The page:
• Windows without a mouse

    I'm pretty sure it's possible to operate windows XP and 7 without a mouse. You can select icons and launch stuff through key combinations. But it's slow and awkward, and hardly intuitive. Windows 8 without a touch screen isn't quite as bad, but it is reminiscent of trying to use XP without a mouse. It just feels wrong.
    • Nah

      Experience will differ by user. For me, key combinations aren't really necessary. Opening the charms bar or getting to the start screen will not take more than 0.5 seconds with a mouse.

      Using key combinations makes it even faster and even more efficient to use, although I only ever use win-D, win-E, and win-cursor, same as in Windows 7.

      However, my girlfriend only ever uses Windows 8 with a touchscreen machine and for her it's awkward to use it on non touch machines.
      • charms

        Win+C for charms
    • It's fine for me.

      My experience with Windows 8 has been a good one so far.

      I don't mind the Modern UI. It's an improvement over the start menu, and the global search is extremely useful.

      Still, I wouldn't mind a boot-to-desktop option.

      It's not a need, but it would be a bit helpful.
  • Just figuring this out now?

    Most of us had figured all this out by like November.
    • And Some Of Us Had It Figured Out Even Before We Ever Used Windows 8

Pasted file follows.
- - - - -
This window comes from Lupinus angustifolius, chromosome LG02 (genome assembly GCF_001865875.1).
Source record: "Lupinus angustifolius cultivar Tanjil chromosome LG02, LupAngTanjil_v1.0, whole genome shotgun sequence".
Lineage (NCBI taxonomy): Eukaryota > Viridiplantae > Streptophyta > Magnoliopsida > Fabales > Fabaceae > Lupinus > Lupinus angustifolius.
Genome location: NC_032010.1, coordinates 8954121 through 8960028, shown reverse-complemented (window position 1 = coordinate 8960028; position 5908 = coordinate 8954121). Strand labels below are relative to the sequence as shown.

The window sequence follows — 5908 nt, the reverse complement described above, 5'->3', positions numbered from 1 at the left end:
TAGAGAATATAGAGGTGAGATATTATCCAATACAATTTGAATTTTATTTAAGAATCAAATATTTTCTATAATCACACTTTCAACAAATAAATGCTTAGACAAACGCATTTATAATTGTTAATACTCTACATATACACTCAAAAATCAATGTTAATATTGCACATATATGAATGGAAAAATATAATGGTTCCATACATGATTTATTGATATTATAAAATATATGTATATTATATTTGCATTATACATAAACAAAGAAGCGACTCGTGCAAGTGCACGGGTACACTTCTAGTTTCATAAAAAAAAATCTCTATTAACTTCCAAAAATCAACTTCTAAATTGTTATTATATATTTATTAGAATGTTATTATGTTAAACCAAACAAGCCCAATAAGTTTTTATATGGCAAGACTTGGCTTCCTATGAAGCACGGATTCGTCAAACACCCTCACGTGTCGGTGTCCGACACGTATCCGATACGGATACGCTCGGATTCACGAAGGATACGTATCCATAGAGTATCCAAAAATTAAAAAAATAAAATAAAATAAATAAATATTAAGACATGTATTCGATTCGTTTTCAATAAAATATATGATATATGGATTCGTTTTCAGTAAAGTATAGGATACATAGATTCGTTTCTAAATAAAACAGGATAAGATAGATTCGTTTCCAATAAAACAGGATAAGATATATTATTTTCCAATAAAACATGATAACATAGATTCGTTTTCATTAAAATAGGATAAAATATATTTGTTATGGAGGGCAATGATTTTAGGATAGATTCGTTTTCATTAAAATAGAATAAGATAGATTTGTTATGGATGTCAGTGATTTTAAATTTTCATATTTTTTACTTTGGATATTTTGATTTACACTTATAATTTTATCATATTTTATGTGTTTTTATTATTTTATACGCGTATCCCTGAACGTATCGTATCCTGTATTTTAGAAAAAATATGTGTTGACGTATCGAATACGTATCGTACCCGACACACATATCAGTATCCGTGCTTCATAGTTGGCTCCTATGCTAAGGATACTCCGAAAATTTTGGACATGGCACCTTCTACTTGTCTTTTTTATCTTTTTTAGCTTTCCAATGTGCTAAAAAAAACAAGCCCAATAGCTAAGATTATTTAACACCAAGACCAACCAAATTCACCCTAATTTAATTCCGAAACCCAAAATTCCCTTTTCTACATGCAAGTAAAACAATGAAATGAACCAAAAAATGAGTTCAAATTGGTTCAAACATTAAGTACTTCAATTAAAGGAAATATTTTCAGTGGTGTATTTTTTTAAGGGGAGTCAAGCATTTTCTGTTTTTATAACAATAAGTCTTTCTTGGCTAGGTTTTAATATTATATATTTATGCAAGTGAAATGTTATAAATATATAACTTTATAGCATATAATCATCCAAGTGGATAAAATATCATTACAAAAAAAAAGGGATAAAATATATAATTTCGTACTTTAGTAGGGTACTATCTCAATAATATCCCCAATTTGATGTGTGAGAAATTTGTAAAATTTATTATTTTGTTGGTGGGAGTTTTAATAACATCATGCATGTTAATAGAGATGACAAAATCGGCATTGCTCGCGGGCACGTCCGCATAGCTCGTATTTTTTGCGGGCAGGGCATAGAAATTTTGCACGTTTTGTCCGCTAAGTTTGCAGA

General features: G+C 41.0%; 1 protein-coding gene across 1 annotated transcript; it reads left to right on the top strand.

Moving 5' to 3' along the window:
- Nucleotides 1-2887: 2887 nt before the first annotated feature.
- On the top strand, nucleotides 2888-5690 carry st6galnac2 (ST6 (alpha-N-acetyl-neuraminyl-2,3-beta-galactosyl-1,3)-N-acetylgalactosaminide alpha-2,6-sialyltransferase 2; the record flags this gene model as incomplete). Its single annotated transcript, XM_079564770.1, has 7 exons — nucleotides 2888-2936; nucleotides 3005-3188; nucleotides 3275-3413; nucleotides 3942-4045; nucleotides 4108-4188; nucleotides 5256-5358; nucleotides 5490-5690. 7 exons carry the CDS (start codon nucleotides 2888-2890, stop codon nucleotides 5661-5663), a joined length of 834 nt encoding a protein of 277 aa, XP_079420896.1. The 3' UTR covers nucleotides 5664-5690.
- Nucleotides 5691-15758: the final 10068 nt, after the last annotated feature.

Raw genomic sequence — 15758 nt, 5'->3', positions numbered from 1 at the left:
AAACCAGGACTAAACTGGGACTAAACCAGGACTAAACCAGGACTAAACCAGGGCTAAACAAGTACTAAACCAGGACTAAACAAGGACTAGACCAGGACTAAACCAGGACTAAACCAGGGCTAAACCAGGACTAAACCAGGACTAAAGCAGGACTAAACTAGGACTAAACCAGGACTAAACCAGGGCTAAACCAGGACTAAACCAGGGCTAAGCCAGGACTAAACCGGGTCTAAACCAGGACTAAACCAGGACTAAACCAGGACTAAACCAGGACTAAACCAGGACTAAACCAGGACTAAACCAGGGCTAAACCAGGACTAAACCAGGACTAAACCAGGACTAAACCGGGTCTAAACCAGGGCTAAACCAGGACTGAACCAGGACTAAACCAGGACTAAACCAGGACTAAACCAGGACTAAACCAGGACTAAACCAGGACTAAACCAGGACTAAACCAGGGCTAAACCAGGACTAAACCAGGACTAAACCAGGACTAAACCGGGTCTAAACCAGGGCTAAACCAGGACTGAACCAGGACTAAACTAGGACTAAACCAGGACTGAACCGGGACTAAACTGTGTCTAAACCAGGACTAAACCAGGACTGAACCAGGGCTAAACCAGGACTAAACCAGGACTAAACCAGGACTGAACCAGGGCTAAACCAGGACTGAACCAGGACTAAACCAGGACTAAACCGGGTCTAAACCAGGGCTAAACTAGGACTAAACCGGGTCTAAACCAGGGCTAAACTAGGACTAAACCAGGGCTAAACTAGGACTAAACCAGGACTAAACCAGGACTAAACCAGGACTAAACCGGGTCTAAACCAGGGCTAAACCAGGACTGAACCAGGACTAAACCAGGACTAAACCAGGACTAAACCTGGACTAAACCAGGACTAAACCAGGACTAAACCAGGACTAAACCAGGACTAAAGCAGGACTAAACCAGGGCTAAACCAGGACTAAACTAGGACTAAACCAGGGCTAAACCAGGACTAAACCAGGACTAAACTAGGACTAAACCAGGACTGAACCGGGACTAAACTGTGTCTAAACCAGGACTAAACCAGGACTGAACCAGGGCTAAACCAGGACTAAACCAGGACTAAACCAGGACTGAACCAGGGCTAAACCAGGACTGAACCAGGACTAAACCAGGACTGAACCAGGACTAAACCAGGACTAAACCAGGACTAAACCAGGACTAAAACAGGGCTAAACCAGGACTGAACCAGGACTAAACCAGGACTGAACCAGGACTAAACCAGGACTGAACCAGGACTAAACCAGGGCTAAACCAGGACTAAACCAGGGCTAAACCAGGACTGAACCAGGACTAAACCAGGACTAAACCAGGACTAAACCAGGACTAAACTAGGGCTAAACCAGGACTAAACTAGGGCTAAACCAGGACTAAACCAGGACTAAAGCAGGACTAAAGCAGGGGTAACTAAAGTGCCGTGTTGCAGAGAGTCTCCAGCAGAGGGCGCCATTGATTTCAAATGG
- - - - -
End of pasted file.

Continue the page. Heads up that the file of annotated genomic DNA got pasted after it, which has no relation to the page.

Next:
Like recycled toilet paper, some ideas are so bad, the moment they are described, the only thing that comes to mind is "Stupid. Stupid. Stupid."
      Le Chaud Lapin
  • In use every day without Touch

    Once you know where the controls are it makes no difference that they are hidden because you know how to make them appear when needed. When not needed, content is on full display. So tiring hearing all these so called tech people who are unable to figure out some pretty simple things. Maybe I should get my grandson a blog. He doesn't seem to have a problem with it.
    • Great point...

      I've been creating software companies for many years and launching a 1.0 release for most of us is like defying the laws of physics, and is really a laboratory. Some companies get enough of the usability right up-front, but it's hard. I really like where Windows 8 is headed, and more importantly where Microsoft is killing it in enterprise software and services (check the recent numbers out). I see it coming together for their ecosystem (of which I have prospered) later this year (everything gets updated including the move to 8.1).